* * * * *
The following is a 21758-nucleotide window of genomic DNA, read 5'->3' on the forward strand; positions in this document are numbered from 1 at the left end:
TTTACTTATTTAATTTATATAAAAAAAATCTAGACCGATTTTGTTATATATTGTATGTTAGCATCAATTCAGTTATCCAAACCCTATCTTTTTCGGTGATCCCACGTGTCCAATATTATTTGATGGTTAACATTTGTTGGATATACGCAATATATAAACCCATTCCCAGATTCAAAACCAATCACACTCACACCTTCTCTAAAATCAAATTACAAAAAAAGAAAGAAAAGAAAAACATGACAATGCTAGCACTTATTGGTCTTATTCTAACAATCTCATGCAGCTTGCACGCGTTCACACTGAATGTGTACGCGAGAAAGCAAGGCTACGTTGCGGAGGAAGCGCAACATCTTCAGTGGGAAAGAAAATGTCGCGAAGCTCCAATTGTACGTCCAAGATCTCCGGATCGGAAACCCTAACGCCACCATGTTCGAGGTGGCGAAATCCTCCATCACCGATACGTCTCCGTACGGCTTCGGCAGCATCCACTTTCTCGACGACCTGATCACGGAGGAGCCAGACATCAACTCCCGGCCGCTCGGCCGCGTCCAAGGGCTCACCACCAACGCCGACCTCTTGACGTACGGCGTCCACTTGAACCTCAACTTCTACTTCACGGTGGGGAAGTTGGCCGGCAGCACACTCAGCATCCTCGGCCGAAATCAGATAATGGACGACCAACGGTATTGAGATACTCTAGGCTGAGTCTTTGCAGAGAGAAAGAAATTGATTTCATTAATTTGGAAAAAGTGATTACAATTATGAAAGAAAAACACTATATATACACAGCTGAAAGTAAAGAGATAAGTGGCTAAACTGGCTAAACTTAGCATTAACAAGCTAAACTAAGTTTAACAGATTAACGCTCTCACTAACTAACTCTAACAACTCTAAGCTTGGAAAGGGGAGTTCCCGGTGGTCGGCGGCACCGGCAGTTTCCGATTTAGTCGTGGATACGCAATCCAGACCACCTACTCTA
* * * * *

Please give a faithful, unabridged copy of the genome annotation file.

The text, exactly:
The following is a 21758-nucleotide window of genomic DNA, read 5'->3' on the forward strand; positions in this document are numbered from 1 at the left end:
TTTACTTATTTAATTTATATAAAAAAAATCTAGACCGATTTTGTTATATATTGTATGTTAGCATCAATTCAGTTATCCAAACCCTATCTTTTTCGGTGATCCCACGTGTCCAATATTATTTGATGGTTAACATTTGTTGGATATACGCAATATATAAACCCATTCCCAGATTCAAAACCAATCACACTCACACCTTCTCTAAAATCAAATTACAAAAAAAGAAAGAAAAGAAAAACATGACAATGCTAGCACTTATTGGTCTTATTCTAACAATCTCATGCAGCTTGCACGCGTTCACACTGAATGTGTACGCGAGAAAGCAAGGCTACGTTGCGGAGGAAGCGCAACATCTTCAGTGGGAAAGAAAATGTCGCGAAGCTCCAATTGTACGTCCAAGATCTCCGGATCGGAAACCCTAACGCCACCATGTTCGAGGTGGCGAAATCCTCCATCACCGATACGTCTCCGTACGGCTTCGGCAGCATCCACTTTCTCGACGACCTGATCACGGAGGAGCCAGACATCAACTCCCGGCCGCTCGGCCGCGTCCAAGGGCTCACCACCAACGCCGACCTCTTGACGTACGGCGTCCACTTGAACCTCAACTTCTACTTCACGGTGGGGAAGTTGGCCGGCAGCACACTCAGCATCCTCGGCCGAAATCAGATAATGGACGACCAACGGTATTGAGATACTCTAGGCTGAGTCTTTGCAGAGAGAAAGAAATTGATTTCATTAATTTGGAAAAAGTGATTACAATTATGAAAGAAAAACACTATATATACACAGCTGAAAGTAAAGAGATAAGTGGCTAAACTGGCTAAACTTAGCATTAACAAGCTAAACTAAGTTTAACAGATTAACGCTCTCACTAACTAACTCTAACAACTCTAAGCTTGGAAAGGGGAGTTCCCGGTGGTCGGCGGCACCGGCAGTTTCCGATTTAGTCGTGGATACGCAATCCAGACCACCTACTCTA